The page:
What to do when you find an attached tick?

What to do when you find an attached tick?

If you spend any amount of time outside, it isn't a matter of if you find an attached tick, but when.  Being prepared, having the right supplies on hand, and knowing how to quickly and calmy handle the situation can be the difference between just an annoying insect and a chronic disease that haunts you for years.  Below I will explain step by step our families steps on how the steps we take when we find an attached tick. 

In 2009 I contracted Lyme Disease, and was re-infected a second time a few years later.  I suffered with it chronically until 2015, and I now consider myself in remission.  The entire experience was pretty traumatic, and was a very painful, lonely time.  Since then, doctors have become slightly more familiar with tick borne diseases, but many people are going undiagnosed, misdiagnosed and ignored.  While I don't share my recommendations for Lyme treatment, it is my goal to show you important steps to take to help you to quickly identify a recent infection.  

If you or a loved once has experienced a tick-borne disease, you know that sinking, suffocating feeling you get when you find an attached tick.  My family loves to be outdoors, and I was tired of having a near panic attack every time we encountered a tick.  Instead of living in fear, I created steps for our family to take when one is found.  This way, I can sleep at night knowing I did the best I know how, and trusting God with the rest.  



Correctly remove the tick

  1.  Use fine-tipped tweezers to grasp the tick as close to the skin as you can.
  2.  Pull upward with steady, even pressure. Don’t twist or jerk the tick

 *It is very important not to use alcohol, nail polish remover, etc. on the tick to encourage the tick to release


Examine and Save Tick

  1. Look closely at the tick to be sure the entire tick was removed. If not, do your best to remove the head of the tick that is lodged into the skin
  2. Place tick in a Ziploc bag with a damp cotton ball and set aside for now.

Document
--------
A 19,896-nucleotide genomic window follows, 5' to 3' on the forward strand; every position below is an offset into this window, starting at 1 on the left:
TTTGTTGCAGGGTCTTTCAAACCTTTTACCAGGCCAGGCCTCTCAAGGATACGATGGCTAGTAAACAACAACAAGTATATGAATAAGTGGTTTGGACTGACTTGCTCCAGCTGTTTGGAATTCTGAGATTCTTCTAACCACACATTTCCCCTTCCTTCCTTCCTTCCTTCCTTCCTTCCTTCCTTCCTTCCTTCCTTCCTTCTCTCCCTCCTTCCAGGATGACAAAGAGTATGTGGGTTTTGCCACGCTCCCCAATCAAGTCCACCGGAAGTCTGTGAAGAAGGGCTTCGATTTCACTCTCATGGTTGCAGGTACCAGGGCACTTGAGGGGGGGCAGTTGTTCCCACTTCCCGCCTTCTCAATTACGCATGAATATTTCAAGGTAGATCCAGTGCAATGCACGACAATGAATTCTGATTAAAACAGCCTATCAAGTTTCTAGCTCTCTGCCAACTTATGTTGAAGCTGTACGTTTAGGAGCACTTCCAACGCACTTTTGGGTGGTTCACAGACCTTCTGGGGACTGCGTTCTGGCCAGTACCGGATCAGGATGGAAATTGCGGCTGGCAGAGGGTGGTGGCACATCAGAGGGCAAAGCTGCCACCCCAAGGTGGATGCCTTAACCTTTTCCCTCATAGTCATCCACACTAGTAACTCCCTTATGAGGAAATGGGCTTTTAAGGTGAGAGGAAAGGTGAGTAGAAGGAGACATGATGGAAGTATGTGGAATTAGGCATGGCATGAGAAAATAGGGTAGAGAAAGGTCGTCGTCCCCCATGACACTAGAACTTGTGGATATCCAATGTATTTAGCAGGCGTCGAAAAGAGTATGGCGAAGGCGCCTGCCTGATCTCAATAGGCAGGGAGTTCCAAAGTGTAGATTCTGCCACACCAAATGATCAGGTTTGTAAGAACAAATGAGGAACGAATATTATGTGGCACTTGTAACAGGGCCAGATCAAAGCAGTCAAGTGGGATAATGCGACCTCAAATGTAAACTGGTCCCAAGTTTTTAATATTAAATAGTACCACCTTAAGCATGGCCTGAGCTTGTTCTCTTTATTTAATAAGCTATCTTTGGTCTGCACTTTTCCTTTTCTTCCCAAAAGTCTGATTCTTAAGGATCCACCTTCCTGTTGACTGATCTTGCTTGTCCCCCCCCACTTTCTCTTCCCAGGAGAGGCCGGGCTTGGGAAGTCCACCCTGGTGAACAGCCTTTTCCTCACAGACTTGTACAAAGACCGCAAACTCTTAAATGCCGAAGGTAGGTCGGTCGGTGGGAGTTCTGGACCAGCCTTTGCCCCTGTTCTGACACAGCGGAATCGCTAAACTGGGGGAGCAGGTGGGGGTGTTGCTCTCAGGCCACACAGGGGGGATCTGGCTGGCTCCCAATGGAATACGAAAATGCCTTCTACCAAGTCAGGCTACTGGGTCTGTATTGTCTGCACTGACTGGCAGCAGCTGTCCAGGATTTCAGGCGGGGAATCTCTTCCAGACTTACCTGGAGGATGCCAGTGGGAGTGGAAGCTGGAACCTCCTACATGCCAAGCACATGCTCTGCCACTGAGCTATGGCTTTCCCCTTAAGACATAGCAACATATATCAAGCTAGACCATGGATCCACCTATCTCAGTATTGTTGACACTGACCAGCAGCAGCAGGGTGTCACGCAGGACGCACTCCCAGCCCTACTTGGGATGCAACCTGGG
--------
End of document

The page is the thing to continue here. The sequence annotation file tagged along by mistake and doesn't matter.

3. Wash hands thoroughly


Clean and Treat

  1.  Clean the bite area with soap and water
  2.  Place a few drop of colloidal silver on the bite
  3.  Cover the bite area with an a poultice of activated charcoal, I prefer the black drawing salve by Earthley Wellness. It's quick, less of a mess and easy to re-apply
  4.  Cover with a band-aid if need to to keep the activated charcoal in place
  5.  Take Ledum Palsutre 200 C.

I follow the Ledum Palsutre dosage protocol here:



Get It Tested

  • Go to TICKNOLOGY.ORG and follow the tick submission guidelines
  • Getting the tick tested will either give you peace of mind, OR assist you in getting proper medical treatment quickly
  • Early detection of tick-borne diseases is KEY


Testing Yourself

  • If you believe you were infected, or have been infected in the past; there is only one accurate test on the market.  Please do not waste your time with anything else.
  • IF you do get tested by another test, Western Blot is a common one, and it is positive - that is a true positive.
  • If if comes back negative, there is a chance that it is a false negative.
  • This is why I encourage people to take the Igenex test linked below.  It could save you many years of sickness.  



  • Over the next few days/weeks watch the tick bite area closely. Some people do have more severe reactions that include swelling and itchiness, and that doesn't necessarily mean a disease has been contracted.


  • A bulls-eye rash is a tell tale, 100% positive indication of Lyme Disease. It is a very distinct rash, and different than circular swelling around the bite.


  • It's important to remember that not all people who contract Lyme Disease will get the bulls-eye rash.


  • Over the next few weeks, pay attention to flu-like symptoms: achiness, joint pain, fatigue, fever and chills. Lyme has a host of symptoms, so listen to your body and take note of any changes.


  • Lyme Disease can live dormant in your body for years before it becomes symptomatic.


  • Ticks carry many other diseases than just Lyme Disease. It is very common to get multiple infections at one time.


I would appreciate you purchasing through these links below as I do receive a small commission from each purchase.  

Black Drawing Salve

Colloidal Silver

Ledum Palsutre 200 C.

Tick Testing: Ticknology LLC

Lyme & Co-infection testing: Igenex

This is not medical advice. It is up to your to do your own research and to consult with a doctor that you trust. In my experience and many others, the CDC guidelines for treatment is not enough.

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